Vera Hastie has held onto her missing big sister's old purse, prayer book and jewelry for nearly 70 years.
Two months after the Döderlein family arrived in Quebec from Germany in September 1954, Hastie's 14-year-old sister Rosemarie went to get bread from the bakery and never came back.
Hours later, when Rosemarie still hadn't returned from the bakery just a couple of blocks away from their home in Notre-Dame-de-Grâce, her father went looking for her. The baker told him he had never seen the girl.
It was as if she had vanished.
The family started a search which has never stopped.
"One time I came home, and I put my head in my mother's lap, and I just cried, cried, cried. 'Where's my sister? I miss my buddy, my pal,'" said Hastie, who was 11 at the time.
The family had several theories of what could have happened to the teen — black market adoption, child or sex trafficking, kidnapping — but never got answers.
Every single night, the family would walk around the neighbourhood, looking for Rosemarie.
Thinking she might have ended up in the United States, Hastie would stop at every phone booth on her travels and write "Rosemarie, call this number" in the hopes her sister would see.
Now 79, Hastie was encouraged by her daughter, Christa, to take up the search again using new technology like DNA identification and artificial intelligence.
They pored over newspaper clippings and obituaries, researched what was happening in Notre-Dame-de-Grâce back in 1954, and called the families of those with the same name as Rosemarie hoping to find answers. But they found nothing.
The two took to social media to share Rosemary's story and reach out for help.
They say thousands of people messaged them from all over the world. Some reached out to wish her the best or sent prayers, others edited photos to make them clear, translated documents or referred them to genealogy and DNA testing websites.
"It brings me to tears every day, the kindness everybody has shown my mom and our family," said Christa. "My mom has made great new friends."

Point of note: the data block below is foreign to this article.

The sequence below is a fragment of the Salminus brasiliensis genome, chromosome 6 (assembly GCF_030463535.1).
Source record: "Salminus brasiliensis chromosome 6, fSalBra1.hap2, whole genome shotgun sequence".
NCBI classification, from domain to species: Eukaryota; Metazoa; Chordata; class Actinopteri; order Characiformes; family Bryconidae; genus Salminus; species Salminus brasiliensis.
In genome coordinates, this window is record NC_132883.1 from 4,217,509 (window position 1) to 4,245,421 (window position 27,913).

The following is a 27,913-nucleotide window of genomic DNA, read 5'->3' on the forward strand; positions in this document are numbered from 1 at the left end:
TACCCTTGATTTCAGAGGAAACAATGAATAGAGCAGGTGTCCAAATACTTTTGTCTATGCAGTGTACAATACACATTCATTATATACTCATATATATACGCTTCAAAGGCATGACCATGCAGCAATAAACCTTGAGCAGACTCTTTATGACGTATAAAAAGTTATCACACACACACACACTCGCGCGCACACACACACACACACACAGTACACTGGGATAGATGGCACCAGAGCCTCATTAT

Jan Guppy runs a facebook page called Unidentified Remains Canada with the goal of connecting families of missing people with their loved ones.
She said she tries to post every day and her audience has grown to almost 25,000 people. Families who think their loved ones could be among the unidentified come to her for help so she can connect them to organizations and resources working with DNA testing and forensics.
Though the group is called Unidentified Remains Canada, Guppy hopes to find missing loved ones alive.
Hastie found Guppy's page and sent her Rosemarie's information. Guppy said because the case was nearly 70 years old — the oldest case she's worked on — she turned to a forensic artist who uses artificial intelligence and family photos to create age progression pictures.
From there, Guppy reached out to other organizations like the Aware Foundation to create flyers, posters and share the info with thousands of people, in the hope someone will recognize Rosemarie.
"If I saw [my sister] walking down the street, would I know her? No, I remember her face from when she was 13," said Hastie.
Guppy said when such long-term cases go public, a photo of the missing person as a child is ineffective and age progression technology is vital.
"It's an emotional roller coaster but these people need help, need assistance, need awareness, need the word spread, so I will do whatever I can to help them out," said Guppy. Even when stories have a sad ending, the families get closure, she said.
Christa Hastie is a mother of four herself and says she feels very connected to her mother's side of the family.
"I don't know how anybody could deal with a child that goes missing. I don't know how you can even live and exist on a daily basis without feeling guilty and sad and horrible," she said.
A Montreal police spokesperson said as long as a missing person's file isn't closed it stays "pending," and if more information becomes available it will be investigated.
Technology brought Hastie and her daughter new hope. They found a girl whose DNA was a close match and could possibly be Rosemarie's granddaughter, though they know nothing about her or her family.
"My mom kept her things in the hopes that one day she would knock on her door and she could say, 'here's your stuff!'" said Christa.